Bangkok was founded in 1782 by the first monarch of the present Chakri dynasty. It is now the country's spiritual, cultural, diplomatic, commercial and educational hub. It covers an area of more than 1,500 square kilometres, and it is home to approximatlely ten million people or more than 10% of the country's population. Over the last few decades, Thailand's capital city, Bangkok, has changed into a modern, exciting and sophisticated city. It offers to visitors not only the cosmopolitan amenities they would expect from other big cities, but also a unique treasure trove of cultural attractions. For tourists, Bangkok has a feast of attractions to offer. The city is dotted with 400 glittering Buddhist temples of great beauty and fascination, magnificent palaces, classical dance extravaganzas, numerous shopping centres and traditional ways of life, especially along the "Venice of the East" timeless canals and the Chao Phraya River of the "River of Kings" winding through the city.
Bangkoks history is so closely connected to the waterways. It used to have so many canals that it was often called The Venice of The East. Cruising along the klongs as the canals are called in Thai, takes you on a journey of contrast back to earlier eras and up to modern Bangkok. The most popular klong trips start on the Bangkok side of the Chao Phraya River and cross over to the Thonburi side to venture up Bangkok Noi and Bangkok Yai canals. These journeys take you to fascinating places such as The Royal Barge Museum and the colonial-style Thonburi Railway Station. On the way you will see a different side of life as you pass the homes of the klong-dwellers. The contrast continues as you pass into idyllic rural pockets where villagers grow fruit, vegetables and orchids which are sent to markets on the long-tailed boats. You will see children on there way to or from school and saffron robed monks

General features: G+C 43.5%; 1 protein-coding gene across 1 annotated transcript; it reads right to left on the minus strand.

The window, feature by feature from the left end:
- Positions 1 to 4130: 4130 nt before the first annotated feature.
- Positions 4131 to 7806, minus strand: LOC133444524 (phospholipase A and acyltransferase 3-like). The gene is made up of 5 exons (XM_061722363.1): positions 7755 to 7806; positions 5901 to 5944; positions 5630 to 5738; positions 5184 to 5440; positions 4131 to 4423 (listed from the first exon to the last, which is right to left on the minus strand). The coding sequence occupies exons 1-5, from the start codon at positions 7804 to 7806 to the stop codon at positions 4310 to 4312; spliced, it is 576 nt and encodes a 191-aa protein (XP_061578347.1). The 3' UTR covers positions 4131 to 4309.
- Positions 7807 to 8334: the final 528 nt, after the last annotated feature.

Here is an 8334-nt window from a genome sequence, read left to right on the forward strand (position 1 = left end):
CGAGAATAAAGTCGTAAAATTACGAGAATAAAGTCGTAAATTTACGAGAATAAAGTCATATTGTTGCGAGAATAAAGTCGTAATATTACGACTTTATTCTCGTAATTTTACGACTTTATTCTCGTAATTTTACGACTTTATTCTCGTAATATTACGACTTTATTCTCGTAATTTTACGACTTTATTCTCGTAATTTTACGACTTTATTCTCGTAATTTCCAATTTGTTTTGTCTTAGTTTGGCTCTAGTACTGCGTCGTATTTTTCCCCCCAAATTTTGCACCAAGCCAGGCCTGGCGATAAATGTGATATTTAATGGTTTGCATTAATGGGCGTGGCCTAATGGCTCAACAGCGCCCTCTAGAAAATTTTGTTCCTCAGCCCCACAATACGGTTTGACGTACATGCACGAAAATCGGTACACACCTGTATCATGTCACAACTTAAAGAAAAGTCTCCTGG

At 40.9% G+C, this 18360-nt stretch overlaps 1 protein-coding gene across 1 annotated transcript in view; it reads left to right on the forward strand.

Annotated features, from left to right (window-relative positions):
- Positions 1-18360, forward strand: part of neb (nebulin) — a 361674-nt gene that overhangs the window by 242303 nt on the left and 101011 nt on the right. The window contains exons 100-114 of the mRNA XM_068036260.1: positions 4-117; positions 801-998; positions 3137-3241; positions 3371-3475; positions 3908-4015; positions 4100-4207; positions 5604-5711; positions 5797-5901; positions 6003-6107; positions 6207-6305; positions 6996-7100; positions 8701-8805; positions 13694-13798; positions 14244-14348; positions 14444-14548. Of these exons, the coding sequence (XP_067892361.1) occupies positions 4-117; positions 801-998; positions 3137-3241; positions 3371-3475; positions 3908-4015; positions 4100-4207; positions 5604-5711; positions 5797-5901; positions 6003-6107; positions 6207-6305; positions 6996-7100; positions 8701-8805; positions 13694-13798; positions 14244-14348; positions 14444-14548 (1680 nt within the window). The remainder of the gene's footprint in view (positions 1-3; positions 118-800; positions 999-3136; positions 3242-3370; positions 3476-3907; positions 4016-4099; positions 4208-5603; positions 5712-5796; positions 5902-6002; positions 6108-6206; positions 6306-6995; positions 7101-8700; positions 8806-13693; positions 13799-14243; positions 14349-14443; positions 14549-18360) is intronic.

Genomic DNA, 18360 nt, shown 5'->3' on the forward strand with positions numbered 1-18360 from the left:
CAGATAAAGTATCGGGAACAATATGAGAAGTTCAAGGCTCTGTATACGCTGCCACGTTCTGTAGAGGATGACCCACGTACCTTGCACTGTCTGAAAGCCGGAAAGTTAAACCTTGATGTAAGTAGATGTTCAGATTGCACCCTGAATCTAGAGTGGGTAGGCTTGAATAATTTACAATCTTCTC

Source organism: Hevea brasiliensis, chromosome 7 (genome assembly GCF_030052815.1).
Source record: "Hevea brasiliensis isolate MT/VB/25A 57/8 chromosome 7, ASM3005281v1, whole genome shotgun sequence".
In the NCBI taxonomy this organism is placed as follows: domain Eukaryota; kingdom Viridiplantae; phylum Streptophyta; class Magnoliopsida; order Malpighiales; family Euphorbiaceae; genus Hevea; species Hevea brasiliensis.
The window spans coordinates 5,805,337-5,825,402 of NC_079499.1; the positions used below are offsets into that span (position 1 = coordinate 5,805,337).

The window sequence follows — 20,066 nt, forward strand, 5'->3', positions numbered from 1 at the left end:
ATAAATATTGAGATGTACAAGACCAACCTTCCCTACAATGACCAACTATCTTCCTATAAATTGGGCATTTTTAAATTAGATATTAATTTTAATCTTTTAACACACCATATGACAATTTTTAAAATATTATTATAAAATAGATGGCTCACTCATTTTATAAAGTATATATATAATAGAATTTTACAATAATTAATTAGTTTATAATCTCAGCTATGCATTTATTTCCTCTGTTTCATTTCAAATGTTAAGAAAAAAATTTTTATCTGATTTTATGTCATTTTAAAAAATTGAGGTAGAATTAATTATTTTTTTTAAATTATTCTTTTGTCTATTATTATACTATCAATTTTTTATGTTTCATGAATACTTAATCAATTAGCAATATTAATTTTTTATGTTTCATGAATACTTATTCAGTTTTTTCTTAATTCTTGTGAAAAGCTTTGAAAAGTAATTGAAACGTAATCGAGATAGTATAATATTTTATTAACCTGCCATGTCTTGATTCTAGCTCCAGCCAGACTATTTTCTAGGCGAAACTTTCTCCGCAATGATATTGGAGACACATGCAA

This famous Chao Phraya riverbank landmark diagonally opposite the Grand Palace, is best known for a porcelain encrusted 79 metre central pagoda which sparkles in the sun. The temple can be reached either by Arun Amarin Road or by boat from Tha Tian Pier near Wat Pho. Wat Arun gets its name from Aruna, the Indian god of the dawn, hence its common name The Temple of Dawn. The location of the temple is in the area that used to be occupied by the palace of King Taksin who re-established the Siamese Kingdom after the fall of Ayuttaya more than two hundred years ago. The main Buddha image is believed to have been designed by King Rama II. Open : Daily from 7.30 a.m. - 5.30 p.m.
This is paradise for bargain hunters. Every Saturday and Sunday, 9,000 individual booths are open selling an infinite variety of goods. It is just about impossible to go to Chatuchak Weekend Market and not buy anything. There is just about everything that bargain hunters, home makers, pet lovers or just browsers can imagine. Handicrafts are every where including pottery, hand-made glass models of the Royal Barges, fluffy toys, colourful tropical fish, singing birds puppies of many breeds, furniture and lots of new and second hand clothing, shoes, handbags, belts. There is so much on offer that even international home decor wholesales come here to shop. You should allow the best part of a whole day to explore the many stalls. You never know what you will find. But this is work that will make you thirsty and puckish, so take a break here and there to cool off with a fresh fruit juice or feast on delicious Thai dishes such as Pad Thai, barbecue chicken, noodles and sweets.